Gintis maintains that the correlating equilibrium is a better candidate to provide the technical underpinnings of the concept of a social norm than the Nash equilibrium. Gintis argues that the social norm functions as a correlating device, which assigns a particular action to everyone engaged in interaction. Actions are in equilibrium when it is in everybodies' interest to follow the social norm if they expect others to do so. The reason that the correlated equilibrium is more suited to describe a social norm than the Nash equilibrium lies in the conditions that underly both concepts. While the Nash equilibrium relies on the assumption that all players in the game have correct expectations about the actions of all the other players, the correlated equilibrium merely requires that people share a common prior belief about the actions recommended by the correlating device. If the correlating device is a social norm, these prior beliefs are induced by indicators that activate the social norm. How such prior belief can come to be shared is the subject of an entire chapter.

Professor Gintis should be praised for his commitment to methodological unification. Especially worthwhile in this respect is the last chapter, where he proposes several concepts that could form the shared theoretical background in all the social sciences. He also submits some sensible proposals, such as the use of the correlating equilibrium, and the comments on methodological individualism are provoking and stimulating.

However, for several reasons I fear that the book will have limited influence in actually bringing together scientific disciplines. First, its organization is at times mysterious, and never argued for. The connections between the chapters are often unclear. There are some parts that will not interest most readers, like the extensive treatment of certain paradoxes in epistemic game theory. This relates to the second problem: the book is rather technical in its exposition. This will make it hard for anyone who is not steeped in mathematics or does not already know game theory. And anyone who has taken the trouble to learn game theory up to the technical level that is required to read Gintis' book will probably be already convinced of its usefulness. Third, the book is lacking in good examples. Although the argument surrounding the correlated equilibrium is connected loosely to a story about flagging taxis, this raises more questions than it answers. For someone who want to convince sociologists that game theory can be connected to basic sociological ideas like norm following and role theories, this is a rather serious omission. Finally, there are some harsh dismissals of alternative methodologies in the social sciences which, although I tend to find them reasonable, are bound to bruise some egos. Altogether, it is hard to escape the impression that this is a book for game theorists, by a game theorist, which is puzzling given its stated aim.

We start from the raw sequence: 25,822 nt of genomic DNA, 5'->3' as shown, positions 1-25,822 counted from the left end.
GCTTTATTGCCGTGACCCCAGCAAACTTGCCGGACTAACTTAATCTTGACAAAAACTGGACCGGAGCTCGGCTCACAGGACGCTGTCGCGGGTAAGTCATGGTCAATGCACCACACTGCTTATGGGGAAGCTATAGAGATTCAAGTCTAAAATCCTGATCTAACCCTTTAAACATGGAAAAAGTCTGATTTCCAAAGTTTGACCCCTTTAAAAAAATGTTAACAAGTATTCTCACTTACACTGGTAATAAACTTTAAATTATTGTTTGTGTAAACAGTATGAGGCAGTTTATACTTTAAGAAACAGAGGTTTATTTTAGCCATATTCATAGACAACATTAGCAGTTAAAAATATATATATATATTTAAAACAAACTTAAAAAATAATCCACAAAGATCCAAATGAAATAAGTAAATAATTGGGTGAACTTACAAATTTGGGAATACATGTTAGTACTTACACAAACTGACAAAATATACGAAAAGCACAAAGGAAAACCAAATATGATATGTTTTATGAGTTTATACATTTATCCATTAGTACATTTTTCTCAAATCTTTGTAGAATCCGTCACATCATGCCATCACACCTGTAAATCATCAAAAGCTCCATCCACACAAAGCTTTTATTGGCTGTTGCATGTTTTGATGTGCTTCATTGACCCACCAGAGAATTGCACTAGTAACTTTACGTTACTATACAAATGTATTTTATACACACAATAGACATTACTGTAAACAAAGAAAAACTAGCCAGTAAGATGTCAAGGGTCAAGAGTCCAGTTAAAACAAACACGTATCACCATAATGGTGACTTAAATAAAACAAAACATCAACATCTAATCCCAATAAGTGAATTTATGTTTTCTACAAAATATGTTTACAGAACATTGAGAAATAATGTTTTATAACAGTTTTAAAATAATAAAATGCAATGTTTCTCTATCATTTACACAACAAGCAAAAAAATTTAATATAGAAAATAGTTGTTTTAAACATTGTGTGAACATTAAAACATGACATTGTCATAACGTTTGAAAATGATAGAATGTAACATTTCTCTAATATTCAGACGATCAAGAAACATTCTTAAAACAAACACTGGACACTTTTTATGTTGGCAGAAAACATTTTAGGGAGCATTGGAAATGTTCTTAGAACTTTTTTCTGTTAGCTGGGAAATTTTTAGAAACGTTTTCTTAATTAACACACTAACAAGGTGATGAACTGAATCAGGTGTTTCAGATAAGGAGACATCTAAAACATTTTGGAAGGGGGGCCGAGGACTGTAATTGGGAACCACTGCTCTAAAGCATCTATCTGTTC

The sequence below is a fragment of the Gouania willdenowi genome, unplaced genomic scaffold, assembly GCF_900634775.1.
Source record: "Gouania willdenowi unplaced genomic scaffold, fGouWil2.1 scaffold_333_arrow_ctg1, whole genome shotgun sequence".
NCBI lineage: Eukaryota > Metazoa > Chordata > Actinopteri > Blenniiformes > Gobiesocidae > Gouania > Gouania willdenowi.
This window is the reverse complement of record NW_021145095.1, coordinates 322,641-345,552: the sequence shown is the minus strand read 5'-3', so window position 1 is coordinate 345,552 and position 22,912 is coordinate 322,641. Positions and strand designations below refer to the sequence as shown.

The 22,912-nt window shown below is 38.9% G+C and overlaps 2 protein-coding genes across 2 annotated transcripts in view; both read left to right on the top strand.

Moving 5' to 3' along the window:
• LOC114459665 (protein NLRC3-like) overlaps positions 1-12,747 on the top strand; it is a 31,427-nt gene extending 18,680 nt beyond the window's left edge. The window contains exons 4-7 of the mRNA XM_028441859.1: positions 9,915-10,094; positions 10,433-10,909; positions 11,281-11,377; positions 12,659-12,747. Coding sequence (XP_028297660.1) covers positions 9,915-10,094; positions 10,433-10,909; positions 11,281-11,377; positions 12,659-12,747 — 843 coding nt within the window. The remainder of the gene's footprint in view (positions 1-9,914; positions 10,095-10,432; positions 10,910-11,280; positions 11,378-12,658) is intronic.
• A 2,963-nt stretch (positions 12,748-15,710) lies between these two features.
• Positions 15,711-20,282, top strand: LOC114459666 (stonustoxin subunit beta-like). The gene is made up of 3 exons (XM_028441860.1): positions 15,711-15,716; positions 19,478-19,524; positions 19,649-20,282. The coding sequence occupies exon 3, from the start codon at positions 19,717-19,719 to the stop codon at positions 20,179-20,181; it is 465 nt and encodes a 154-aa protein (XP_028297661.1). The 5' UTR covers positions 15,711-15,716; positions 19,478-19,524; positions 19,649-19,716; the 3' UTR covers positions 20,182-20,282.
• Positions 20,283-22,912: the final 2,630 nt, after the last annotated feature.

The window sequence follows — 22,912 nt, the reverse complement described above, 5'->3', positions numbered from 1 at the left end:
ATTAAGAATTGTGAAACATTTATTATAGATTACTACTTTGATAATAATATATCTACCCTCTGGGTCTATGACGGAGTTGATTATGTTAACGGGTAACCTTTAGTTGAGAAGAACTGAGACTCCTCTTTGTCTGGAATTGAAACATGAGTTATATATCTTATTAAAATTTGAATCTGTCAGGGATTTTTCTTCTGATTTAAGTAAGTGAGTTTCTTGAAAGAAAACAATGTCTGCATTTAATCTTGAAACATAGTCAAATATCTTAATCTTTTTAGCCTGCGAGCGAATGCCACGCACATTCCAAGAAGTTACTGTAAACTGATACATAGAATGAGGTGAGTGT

In short, a stimulating and impressive book with sensible ideas. Unfortunately, I fear it lacks the didactic sensitivity to reach across scientific disciplines, and thereby does not quite fulfill its lofty aim.
38 of 41 people found the following review helpful
Easy to read yet containing more content than most books 26 April 2009
By Amazon Customer - Published on
Format: Hardcover
I saw this book on a counter in a book store. I saw the quote on the front from Nobel-Prize-winning economist Vernon Smith likening it to the works of David Hume and Adam Smith---strong praise indeed. I was intrigued, so I picked up the book and leafed through it. I couldn't finish it at the book store so I bought it and took it home.